The following wheels are friction-tight on their arbors, in order that the hands can be adjusted: the assembly 48-16 on the great wheel arbor, and the lunar wheel on its arbor. The hand for the weekdays is carried on a round peg in the hollow arbour of the wheel, thus providing friction-fit. Originally the date-wheel was friction-tight on its arbor, so that the calendar could be adjusted.
Quarter striking train.
60 50 45 40
── ── ── ──
6 5 5 5
Great wheel: split arbor, 22 ratchet teeth for winding. The arbor retains the angled slot for the original hooking of the spring, but the arbor now has a brass mantle with a steel hook. Cased spring (the spring later) with half-slot for the original hooking; hooking now through a square hole in the wall.
Second wheel: 10 lifting pins. This arbor carries the count-disc (under the dial) and the hand for the indicator dial (on the back plate).
Fourth wheel: stud for locking.
Detends steel, with ornamental brass gate (dovetailed and screwed from the inside, repaired). Hammer arbor, spring and stop replaced.
The indicator dial on the back plate is now engraved; originally it probably had a snap-in silver ring. The hand for this dial is a replacement.
Unwarned striking with overlift off the lifting pins and random locking on the fourth wheel.
Hour striking train.
56 ┌ 48 45 40
── │ ── ── ──
7 ┤ 6 5 5
12-hour ← 52
Great wheel: split arbor, 24 ratchet teeth for winding. Arbor with stud for hooking but retains the angled slot for the original hooking. The wall has two square holes but the spring is now again hooked in the original half slot. Spring not original.
Second wheel: 6 lifting pins. The pinion-of-report is a lantern of 4 cut into the end of the arbor.
Fourth wheel: stud near arbor for locking.
Fly: heavy fly.
Countwheel: steel wheel with brass disc.
Detends steel, with ornamental brass gate (dovetailed and screwed from the inside, repaired). The brass indexing arm is a replacement.
Unwarned striking with overlift off the lifting pins and random locking on the fourth wheel.
The method of securing the movement in the case shows that the glazed panels are a subsequent addition. The movement is locked in position by revolving latches, one locking over a stud in the case, the other has a tooth which catches in a hole in the case. The second latch is a replacement: the movement plate under it retains the notch to accomodate a similar stud inside the case, but this had to be removed when the glass was fitted. The present feet probably form part of the same modernisation of the clock.
Three filled holes and circular rub-marks show that this clock has been converted to balance spring. Presumably at the same time the height of the cock was altered, and the new scape wheel fitted.
The glazing, the new feet and the balance spring probably all date from the early 18th century. When the wheels were made thinner and several wheels of the under-dial work discarded, is not clear; however, both were probably done in order to reduce the power needed to drive the clock, and so it may all be part of a single conversion. The minute- and the hour-hand are mid-18th century.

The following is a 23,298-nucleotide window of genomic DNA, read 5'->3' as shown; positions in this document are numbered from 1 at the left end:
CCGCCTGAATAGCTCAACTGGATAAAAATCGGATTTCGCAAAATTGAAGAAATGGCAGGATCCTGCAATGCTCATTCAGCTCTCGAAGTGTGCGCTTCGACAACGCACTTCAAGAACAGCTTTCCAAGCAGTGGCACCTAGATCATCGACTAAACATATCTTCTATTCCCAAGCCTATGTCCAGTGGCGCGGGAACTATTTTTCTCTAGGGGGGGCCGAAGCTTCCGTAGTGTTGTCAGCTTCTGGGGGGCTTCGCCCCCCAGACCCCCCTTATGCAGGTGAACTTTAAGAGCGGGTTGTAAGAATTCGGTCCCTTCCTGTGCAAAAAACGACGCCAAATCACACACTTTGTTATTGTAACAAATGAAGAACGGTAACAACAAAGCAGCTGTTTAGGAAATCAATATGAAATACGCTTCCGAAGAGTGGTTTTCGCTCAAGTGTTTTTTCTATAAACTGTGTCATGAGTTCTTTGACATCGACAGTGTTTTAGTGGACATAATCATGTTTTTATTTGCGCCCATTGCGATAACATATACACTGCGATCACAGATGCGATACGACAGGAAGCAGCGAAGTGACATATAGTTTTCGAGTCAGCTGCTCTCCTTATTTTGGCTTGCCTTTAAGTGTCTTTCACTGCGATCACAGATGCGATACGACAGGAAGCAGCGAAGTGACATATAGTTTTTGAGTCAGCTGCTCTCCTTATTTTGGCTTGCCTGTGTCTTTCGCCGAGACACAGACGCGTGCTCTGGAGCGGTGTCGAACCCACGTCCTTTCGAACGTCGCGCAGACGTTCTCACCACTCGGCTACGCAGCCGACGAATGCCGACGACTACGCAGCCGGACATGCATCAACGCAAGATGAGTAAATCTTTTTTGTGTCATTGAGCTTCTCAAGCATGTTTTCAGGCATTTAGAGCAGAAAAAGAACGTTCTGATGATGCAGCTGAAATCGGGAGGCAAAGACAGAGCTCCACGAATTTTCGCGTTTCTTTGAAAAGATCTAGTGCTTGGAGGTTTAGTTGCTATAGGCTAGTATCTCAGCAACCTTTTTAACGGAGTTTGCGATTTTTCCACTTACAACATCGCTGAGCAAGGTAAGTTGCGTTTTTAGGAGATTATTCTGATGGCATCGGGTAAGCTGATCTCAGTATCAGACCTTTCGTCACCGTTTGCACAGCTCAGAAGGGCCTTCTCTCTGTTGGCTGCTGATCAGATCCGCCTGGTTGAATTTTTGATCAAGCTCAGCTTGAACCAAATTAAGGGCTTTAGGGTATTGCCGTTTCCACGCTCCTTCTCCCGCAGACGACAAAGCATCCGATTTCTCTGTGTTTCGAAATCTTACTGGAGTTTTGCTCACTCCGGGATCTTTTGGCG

The restoration of the clock was probably designed by Percy Webster. This involved mainly removing the traces of the balance spring, fitting a new regulator and repairing the cock. The cock now consists of three separate pieces, of which the foot and the table are original (compare the flourishes of the dial for the quarter striking). Presumably at the same time the outer case was re-gilded.
Great wheel - 1 rev. in 4 hours.
Dial: weekdays - 1 rev. in 7 days.
date - 1 rev. in 31 days (with date-wheel 60: 30 days).
moon - 1 rev. in 30 days (with lunar wheel 59: 29½ days).
calendar - 1 rev. in 372 days (with date-wheel 60: 360 days).
Clock: 142 x 143 mm.
Height - 100 mm
Movement: 114.5 x 115 mm.
Distance between the plates - 33 mm.
HISTORY AND PROVENANCE.
Ilbert collection, Ilbert's ledger no.327 N: bought from Webster 9 May --- (almost certainly 1935). The scratched inscriptions on the inside of the hinged base probably are Webster's: in his code the amount marked would be £ 10/-/-.
Presented by Mr.Gilbert Edgar C.B.E. in 1958; reg. CAI 2114.
No maker of this name has been recorded and no other work by him seems to survive. The high quality of the enamel, with several colours in a in a single cloison, suggests that he had access to the silversmiths of Augsburg, where this technique was highly developed. The use of thick gilded brass wheels also suggests contact with Augsburg.
The reconstruction of the under-dial work is substantially correct; the empty hole between the wheel driving the minute wheel and the date wheel is a srew-hole of no clear purpose. However, the wheel-count of the original wheels is likely to have been different: the lunar wheel will have had 59 teeth in stead of 60 (improving the lunation to 29½ days), and the date-wheel 60 in stead of 62 (producing a month of 30 days and a better year of 360 days).
Springs: app. none original.
Going: 22.5 x .4 mm.
1/4 striking: 23.5 x .4 mm.
Full striking: 22.5 x .5 mm.
Hinge is at the 6 o'clock position: unusual?
For the other early chains see 1888,12-1,111 and 131: is the Schradi-clock also Augsburg?
BIBLIOGRAPHY (Pauline Wholey – 2019)
Baillie 2 (1947) G.H.Baillie, Watchmakers and Clockmakers of the World 2nd ed (London 1947).
London 1958 Pendulum to Atom, Goldsmiths Hall, London, 1958. For this exhib. see: HJ 100 no.1199 (August 1958) 491; HJ 100 no.1202 (November 1958) 711 718; HJ 100 no.1203 (December 1958) 816 820 (tribute to Coole at the end).
Ilbert (1958) Auction cat. coll. Courtenay A. Ilbert, London, Christie, 6 7 November 1958.
- Not on display
- Latest: 3 (Aug 2015)
- Acquisition date
- Acquisition notes
- The Ilbert Collection of clocks, prints and other related material was destined to be sold at Christie's auction house on 6th-7th November 1958. As a result of the generous donation of funds by Gilbert Edgar CBE the sale was cancelled and the material purchased privately from the beneficiaries of the Ilbert Estate.NL1Ilbert's watches were then acquired with further funds from Gilbert Edgar CBE, public donations and government funds. These were then registered in the series 1958,1201.
- Britain, Europe and Prehistory
- Registration number
- Additional IDs
Previous owner/ex-collection number: CAI.2114 (Ilbert Collection)
Previous owner/ex-collection number: N327 (Ilbert Ledger)